“She took a leave of absence from college. In her condition, there was no way she could be around other people. She told them she had health issues, and stayed holed up at home and never went out. Before long, she developed a severe eating disorder. She vomited up almost everything she ate, and gave herself enemas to get rid of the rest. If she’d gone on that way, I don’t think she would have survived. I made her see a counselor, and somehow she was able to get over the eating disorder. It took about a half a year. At one point it was so awful that she was down to under ninety pounds, and she looked like a ghost. But she pulled out of it and reached the point, barely, where she could cling to life. I went to see her almost every day, talking with her, encouraging her, doing whatever I could to keep her going. After a year away from college, she managed to return to school.”

  “Why do you think she developed an eating disorder?”

  “It’s quite simple. She wanted to stop having periods,” Eri said. “Extreme weight loss stops you from having periods. That’s what she was hoping for. She didn’t want to ever get pregnant again, and probably didn’t want to be a woman anymore. She wanted, if possible, to have her womb removed.”

/>   “Sounds pretty serious,” Tsukuru said.

  “It was, very serious. That’s why the only thing I could do was cut you off. I felt really bad for you, and believe me, I knew how cruelly I was treating you. For me it was especially hard not to be able to see you again. It’s true. I felt like I was being ripped apart. Like I said before, I really liked you.”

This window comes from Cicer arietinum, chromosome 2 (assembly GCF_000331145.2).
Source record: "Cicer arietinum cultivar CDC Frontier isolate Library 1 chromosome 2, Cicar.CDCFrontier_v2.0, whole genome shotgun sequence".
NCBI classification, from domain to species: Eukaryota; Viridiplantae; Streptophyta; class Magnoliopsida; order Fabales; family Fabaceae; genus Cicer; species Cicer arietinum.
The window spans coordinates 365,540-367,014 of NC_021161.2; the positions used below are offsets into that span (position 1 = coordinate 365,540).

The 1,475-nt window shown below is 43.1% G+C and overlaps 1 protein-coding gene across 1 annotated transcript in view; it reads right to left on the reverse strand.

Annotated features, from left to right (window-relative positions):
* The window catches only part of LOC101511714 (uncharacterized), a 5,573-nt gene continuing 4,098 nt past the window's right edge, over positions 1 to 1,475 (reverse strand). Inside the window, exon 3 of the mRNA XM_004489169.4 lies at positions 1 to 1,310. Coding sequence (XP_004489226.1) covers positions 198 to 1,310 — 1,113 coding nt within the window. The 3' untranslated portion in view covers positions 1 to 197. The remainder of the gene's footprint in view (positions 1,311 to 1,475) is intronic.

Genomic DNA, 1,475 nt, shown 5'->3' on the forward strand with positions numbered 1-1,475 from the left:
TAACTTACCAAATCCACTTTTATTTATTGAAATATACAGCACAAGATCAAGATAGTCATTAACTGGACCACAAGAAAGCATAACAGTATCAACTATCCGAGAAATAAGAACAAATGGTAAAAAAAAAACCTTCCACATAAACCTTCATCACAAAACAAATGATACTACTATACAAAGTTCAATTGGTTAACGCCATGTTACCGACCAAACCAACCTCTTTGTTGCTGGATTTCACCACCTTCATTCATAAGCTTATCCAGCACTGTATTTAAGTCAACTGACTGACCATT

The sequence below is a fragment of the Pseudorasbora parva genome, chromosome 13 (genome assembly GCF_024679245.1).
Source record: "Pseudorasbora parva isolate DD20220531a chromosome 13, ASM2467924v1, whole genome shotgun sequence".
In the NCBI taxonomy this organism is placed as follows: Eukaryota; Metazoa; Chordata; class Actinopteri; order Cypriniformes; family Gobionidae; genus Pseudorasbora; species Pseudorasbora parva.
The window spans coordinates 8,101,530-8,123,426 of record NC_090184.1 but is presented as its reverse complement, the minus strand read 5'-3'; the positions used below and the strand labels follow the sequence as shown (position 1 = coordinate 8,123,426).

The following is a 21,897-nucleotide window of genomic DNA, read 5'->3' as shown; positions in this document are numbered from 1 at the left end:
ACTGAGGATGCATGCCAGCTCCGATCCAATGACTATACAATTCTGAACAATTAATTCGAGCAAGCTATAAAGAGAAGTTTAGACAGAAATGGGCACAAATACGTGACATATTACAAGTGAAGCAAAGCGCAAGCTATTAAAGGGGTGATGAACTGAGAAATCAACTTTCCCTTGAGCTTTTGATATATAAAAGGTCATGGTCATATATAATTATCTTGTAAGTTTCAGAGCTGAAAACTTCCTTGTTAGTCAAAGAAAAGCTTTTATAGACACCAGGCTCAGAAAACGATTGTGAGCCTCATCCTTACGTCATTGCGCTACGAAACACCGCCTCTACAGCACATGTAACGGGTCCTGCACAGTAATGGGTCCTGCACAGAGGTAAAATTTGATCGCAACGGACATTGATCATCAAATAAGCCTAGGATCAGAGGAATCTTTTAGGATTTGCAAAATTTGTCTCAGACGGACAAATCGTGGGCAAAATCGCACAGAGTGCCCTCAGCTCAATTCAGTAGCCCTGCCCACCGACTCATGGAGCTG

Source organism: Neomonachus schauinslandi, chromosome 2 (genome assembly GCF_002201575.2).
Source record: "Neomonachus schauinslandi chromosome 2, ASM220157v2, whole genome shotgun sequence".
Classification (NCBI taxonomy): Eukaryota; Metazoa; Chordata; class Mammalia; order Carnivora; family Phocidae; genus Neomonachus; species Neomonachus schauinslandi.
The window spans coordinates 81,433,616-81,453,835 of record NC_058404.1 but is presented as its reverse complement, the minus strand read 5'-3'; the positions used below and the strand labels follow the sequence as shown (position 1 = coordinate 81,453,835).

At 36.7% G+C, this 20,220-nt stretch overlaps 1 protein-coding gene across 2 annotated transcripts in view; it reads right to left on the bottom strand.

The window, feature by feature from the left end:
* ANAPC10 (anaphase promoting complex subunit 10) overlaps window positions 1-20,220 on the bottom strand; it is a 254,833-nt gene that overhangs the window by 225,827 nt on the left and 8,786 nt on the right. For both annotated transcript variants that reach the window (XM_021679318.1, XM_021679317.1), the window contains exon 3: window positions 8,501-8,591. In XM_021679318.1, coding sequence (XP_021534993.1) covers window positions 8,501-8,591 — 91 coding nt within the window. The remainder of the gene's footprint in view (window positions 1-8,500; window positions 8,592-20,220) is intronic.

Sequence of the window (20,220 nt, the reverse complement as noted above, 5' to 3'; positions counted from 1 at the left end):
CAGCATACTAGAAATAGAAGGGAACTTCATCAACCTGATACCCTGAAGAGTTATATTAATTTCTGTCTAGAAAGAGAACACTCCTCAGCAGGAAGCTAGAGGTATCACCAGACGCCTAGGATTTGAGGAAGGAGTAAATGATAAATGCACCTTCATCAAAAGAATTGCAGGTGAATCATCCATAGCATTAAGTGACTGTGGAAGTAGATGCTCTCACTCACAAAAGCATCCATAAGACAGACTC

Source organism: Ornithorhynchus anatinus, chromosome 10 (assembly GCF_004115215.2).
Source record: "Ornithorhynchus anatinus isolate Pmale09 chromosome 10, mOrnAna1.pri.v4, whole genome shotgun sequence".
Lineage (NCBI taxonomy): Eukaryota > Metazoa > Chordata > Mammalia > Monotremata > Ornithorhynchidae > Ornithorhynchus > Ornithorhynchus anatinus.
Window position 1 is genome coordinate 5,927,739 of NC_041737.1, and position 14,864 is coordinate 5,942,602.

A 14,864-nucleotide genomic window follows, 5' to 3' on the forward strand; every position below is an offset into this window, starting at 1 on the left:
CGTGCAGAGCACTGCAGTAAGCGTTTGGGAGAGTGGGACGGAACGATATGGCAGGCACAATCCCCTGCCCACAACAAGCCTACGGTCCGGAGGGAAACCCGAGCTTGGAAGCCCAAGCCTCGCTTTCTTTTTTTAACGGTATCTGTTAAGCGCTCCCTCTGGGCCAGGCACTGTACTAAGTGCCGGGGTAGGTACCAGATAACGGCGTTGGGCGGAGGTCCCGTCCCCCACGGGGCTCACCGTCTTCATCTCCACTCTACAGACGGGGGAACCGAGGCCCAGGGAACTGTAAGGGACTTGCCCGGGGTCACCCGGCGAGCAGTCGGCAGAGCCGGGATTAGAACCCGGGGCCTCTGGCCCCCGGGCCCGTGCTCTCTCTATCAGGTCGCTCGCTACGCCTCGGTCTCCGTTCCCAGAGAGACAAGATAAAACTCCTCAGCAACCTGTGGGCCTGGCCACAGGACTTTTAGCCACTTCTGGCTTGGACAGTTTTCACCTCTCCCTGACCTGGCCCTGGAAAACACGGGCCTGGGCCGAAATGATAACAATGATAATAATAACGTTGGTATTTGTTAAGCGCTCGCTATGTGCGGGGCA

Eri paused, gazing at her hands on the table as if gathering her feelings, and then she went on.

  “But I had to help Yuzu recover. That had to be my highest priority. She had life-threatening issues she was dealing with, and she needed my help. So the only thing I could do was make you swim alone through the cold night sea. I knew you could do it. You were strong enough to make it.”

  The two of them were silent for a time. The leaves on the trees outside rippled in the wind.

  Tsukuru broke the silence. “So Yuzu recovered and graduated from college. What happened after that?”

  “She was still seeing a counselor once a week but was able to pretty much lead a normal life. At least she didn’t look like a ghost anymore. But by then she was no longer the Yuzu we used to know.”

  Eri took a breath, choosing her words.

  “She had changed,” Eri finally said. “It’s like everything had drained out of her heart, like any interest in the outside world had disappeared. She no longer cared much about music. It was painful to see. She still enjoyed teaching music to children, though—that passion never left her. Even when her condition was at its worst, when she was so weak she could barely stand up, she managed to drag herself once a week to the church school where she taught piano to kids. She kept on doing that volunteer work alone. I think the desire to continue that project was what helped her recover. If she hadn’t had that work, she might never have made it.”

  Eri turned around and gazed out the window at the sky above the trees. She faced forward again and looked directly at Tsukuru. The sky was still covered with a thin layer of clouds.

  “By this time, though, Yuzu didn’t have that sense of unconditional friendship toward me that she’d had when we were younger. She said she was grateful to me, for everything I’d done for her. And I think she really was. But at the same time, she’d lost any interest in me. Like I said, Yuzu had lost interest in almost everything. And I was part of this almost everything. It was painful to admit. We’d been best friends for so long, and I really cared about her. But that’s the way it was. By then I wasn’t indispensable to her anymore.”